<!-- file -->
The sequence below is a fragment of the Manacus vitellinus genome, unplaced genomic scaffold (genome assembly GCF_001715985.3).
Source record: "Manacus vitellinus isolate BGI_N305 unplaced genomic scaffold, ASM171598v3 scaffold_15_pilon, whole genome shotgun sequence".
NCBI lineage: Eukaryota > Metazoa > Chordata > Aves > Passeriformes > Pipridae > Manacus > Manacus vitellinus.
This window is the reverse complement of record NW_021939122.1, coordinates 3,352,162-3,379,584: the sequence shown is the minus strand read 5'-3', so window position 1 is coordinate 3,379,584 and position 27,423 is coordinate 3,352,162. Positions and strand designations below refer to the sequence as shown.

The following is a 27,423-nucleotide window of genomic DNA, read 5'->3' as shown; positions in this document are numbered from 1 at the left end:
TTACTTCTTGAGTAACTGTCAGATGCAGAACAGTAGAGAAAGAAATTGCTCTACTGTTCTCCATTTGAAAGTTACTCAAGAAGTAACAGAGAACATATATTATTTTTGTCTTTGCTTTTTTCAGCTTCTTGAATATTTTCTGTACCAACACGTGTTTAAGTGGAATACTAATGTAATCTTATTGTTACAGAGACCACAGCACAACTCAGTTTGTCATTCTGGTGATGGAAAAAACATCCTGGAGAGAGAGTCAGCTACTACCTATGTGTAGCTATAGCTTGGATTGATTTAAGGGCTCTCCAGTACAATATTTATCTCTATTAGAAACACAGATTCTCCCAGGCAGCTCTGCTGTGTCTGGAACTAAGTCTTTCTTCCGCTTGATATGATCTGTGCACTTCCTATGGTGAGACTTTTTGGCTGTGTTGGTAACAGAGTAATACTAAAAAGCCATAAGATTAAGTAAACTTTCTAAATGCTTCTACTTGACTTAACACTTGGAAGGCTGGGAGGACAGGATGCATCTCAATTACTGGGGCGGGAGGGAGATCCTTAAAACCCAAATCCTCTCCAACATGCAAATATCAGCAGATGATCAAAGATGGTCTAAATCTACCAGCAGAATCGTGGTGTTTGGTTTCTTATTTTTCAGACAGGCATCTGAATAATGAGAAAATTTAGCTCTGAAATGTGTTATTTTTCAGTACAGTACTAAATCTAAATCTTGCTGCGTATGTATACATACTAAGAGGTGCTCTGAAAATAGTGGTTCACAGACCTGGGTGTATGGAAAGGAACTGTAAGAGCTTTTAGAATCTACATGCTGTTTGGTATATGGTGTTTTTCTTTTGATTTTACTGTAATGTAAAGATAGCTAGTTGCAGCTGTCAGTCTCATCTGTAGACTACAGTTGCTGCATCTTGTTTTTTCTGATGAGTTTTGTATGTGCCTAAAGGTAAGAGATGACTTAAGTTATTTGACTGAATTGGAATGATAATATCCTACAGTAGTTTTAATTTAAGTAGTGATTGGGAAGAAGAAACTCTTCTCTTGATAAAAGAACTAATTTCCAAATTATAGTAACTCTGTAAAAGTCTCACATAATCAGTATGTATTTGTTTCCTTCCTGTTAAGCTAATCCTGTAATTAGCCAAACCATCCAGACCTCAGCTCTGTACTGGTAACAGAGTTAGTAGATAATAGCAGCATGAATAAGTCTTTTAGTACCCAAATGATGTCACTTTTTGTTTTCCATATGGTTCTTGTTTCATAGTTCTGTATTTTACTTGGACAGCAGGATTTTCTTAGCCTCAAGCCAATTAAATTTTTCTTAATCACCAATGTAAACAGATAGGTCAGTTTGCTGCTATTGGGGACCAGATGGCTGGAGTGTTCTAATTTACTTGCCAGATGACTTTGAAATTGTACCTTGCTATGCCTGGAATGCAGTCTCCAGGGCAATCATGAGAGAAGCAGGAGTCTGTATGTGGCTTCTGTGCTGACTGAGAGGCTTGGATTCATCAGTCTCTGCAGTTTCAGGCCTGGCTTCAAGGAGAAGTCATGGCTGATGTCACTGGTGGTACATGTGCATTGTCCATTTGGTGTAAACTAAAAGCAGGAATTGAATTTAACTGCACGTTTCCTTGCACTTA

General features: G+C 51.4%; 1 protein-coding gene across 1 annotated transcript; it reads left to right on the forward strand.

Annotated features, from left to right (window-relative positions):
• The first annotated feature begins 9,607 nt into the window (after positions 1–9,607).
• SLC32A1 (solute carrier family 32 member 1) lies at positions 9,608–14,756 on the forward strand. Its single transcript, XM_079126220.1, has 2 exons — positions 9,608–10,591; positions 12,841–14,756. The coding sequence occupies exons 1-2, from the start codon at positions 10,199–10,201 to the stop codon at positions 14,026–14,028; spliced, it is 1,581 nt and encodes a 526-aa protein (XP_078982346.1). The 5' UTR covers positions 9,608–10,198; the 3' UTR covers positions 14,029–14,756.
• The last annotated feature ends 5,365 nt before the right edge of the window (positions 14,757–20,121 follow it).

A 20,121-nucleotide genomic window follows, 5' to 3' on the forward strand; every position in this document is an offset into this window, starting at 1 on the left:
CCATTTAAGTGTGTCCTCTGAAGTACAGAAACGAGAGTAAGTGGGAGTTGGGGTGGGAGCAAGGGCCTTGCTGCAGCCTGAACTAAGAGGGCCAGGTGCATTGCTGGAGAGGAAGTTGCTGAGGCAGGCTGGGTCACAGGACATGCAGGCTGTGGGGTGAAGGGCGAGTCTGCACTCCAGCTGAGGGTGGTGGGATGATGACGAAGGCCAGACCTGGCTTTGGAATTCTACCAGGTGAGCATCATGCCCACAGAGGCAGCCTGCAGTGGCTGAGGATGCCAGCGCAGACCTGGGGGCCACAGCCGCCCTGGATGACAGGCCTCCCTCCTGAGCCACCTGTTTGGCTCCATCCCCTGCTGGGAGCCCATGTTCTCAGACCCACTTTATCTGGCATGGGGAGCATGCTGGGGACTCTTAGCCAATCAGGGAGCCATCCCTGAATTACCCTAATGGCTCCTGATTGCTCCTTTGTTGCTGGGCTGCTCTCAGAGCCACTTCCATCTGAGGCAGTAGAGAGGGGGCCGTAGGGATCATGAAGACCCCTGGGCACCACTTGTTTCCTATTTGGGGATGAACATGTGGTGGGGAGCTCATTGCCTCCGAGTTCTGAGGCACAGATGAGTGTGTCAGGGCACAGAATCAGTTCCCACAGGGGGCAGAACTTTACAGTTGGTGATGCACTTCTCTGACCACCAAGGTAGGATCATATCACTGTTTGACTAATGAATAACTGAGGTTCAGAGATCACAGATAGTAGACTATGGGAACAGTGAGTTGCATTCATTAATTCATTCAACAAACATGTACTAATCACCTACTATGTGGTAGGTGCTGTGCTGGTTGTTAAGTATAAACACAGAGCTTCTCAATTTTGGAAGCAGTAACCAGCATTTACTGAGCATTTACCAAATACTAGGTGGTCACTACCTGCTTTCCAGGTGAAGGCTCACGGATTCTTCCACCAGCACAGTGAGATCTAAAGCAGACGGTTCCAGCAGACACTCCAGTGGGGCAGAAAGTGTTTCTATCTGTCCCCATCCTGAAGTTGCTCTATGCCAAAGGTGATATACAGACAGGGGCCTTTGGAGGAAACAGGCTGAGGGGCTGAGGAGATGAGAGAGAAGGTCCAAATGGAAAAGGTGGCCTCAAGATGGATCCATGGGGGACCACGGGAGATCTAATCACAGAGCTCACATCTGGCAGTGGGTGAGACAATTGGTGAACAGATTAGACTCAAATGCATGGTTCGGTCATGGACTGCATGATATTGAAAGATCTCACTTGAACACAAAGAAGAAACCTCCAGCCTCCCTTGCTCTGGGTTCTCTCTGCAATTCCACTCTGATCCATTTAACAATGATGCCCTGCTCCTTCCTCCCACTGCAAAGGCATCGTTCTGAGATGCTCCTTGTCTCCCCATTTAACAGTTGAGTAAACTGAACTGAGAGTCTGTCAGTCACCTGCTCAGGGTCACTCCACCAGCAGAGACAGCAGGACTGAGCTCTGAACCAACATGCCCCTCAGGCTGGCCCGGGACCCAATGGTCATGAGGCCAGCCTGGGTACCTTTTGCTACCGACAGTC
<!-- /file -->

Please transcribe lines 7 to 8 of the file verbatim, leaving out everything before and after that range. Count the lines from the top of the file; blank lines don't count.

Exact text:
General features: G+C 51.4%; 1 protein-coding gene across 1 annotated transcript; it reads left to right on the forward strand.

Annotated features, from left to right (window-relative positions):